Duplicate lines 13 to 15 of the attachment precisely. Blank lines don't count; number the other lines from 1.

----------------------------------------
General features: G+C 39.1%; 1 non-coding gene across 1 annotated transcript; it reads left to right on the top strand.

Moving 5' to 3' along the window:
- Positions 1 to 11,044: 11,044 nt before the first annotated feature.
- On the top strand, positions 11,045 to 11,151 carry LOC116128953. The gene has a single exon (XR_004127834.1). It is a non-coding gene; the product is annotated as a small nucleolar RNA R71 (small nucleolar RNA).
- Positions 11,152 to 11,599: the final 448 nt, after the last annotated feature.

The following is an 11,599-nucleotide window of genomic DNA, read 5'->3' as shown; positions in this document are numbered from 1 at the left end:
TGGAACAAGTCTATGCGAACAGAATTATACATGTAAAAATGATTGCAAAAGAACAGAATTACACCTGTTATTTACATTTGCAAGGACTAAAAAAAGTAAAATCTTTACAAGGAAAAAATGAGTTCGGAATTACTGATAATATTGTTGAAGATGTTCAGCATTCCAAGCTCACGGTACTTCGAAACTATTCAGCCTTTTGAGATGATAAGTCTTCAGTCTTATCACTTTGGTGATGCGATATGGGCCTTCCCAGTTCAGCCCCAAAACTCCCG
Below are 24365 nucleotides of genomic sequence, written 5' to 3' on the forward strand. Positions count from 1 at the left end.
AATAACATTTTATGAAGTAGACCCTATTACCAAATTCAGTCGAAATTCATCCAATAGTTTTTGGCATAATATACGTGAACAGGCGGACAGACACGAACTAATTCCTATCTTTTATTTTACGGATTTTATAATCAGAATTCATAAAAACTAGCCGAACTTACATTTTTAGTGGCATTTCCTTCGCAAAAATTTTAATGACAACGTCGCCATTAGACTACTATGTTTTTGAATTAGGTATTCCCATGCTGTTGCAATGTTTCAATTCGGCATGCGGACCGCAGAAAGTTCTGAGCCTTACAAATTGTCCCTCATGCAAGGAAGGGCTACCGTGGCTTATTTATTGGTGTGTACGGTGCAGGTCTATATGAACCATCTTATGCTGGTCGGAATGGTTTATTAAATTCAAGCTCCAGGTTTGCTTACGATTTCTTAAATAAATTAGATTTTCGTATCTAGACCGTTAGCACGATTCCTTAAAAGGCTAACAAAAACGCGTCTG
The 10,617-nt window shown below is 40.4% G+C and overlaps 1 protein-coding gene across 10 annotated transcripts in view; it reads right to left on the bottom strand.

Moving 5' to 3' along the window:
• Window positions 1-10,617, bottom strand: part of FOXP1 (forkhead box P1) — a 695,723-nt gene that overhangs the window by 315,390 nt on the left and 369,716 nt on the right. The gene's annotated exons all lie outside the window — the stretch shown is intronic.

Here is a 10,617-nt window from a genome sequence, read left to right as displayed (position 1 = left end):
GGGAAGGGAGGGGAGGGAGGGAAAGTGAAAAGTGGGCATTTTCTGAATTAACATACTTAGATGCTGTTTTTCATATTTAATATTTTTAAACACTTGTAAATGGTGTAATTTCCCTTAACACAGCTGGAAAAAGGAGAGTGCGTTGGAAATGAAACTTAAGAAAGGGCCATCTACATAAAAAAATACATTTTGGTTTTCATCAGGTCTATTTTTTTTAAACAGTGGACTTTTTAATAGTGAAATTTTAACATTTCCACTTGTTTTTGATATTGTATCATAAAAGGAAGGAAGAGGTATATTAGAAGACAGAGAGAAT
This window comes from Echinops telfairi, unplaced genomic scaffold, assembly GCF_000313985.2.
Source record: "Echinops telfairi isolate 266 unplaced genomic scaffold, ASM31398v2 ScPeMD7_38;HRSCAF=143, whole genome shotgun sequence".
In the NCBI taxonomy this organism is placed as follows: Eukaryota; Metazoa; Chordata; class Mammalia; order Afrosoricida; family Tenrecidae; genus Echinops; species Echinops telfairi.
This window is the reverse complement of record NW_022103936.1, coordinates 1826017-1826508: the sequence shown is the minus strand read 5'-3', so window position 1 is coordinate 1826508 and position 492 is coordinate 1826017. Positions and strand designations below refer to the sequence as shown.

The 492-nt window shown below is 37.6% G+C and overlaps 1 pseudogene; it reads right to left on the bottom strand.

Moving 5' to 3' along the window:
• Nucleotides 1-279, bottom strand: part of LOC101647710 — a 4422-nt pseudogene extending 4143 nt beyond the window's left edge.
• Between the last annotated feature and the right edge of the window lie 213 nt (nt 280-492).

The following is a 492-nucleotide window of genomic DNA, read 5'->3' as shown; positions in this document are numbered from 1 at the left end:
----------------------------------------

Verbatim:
Here is a 10,617-nt window from a genome sequence, read left to right as displayed (position 1 = left end):
GGGAAGGGAGGGGAGGGAGGGAAAGTGAAAAGTGGGCATTTTCTGAATTAACATACTTAGATGCTGTTTTTCATATTTAATATTTTTAAACACTTGTAAATGGTGTAATTTCCCTTAACACAGCTGGAAAAAGGAGAGTGCGTTGGAAATGAAACTTAAGAAAGGGCCATCTACATAAAAAAATACATTTTGGTTTTCATCAGGTCTATTTTTTTTAAACAGTGGACTTTTTAATAGTGAAATTTTAACATTTCCACTTGTTTTTGATATTGTATCATAAAAGGAAGGAAGAGGTATATTAGAAGACAGAGAGAAT
This window comes from Echinops telfairi, unplaced genomic scaffold, assembly GCF_000313985.2.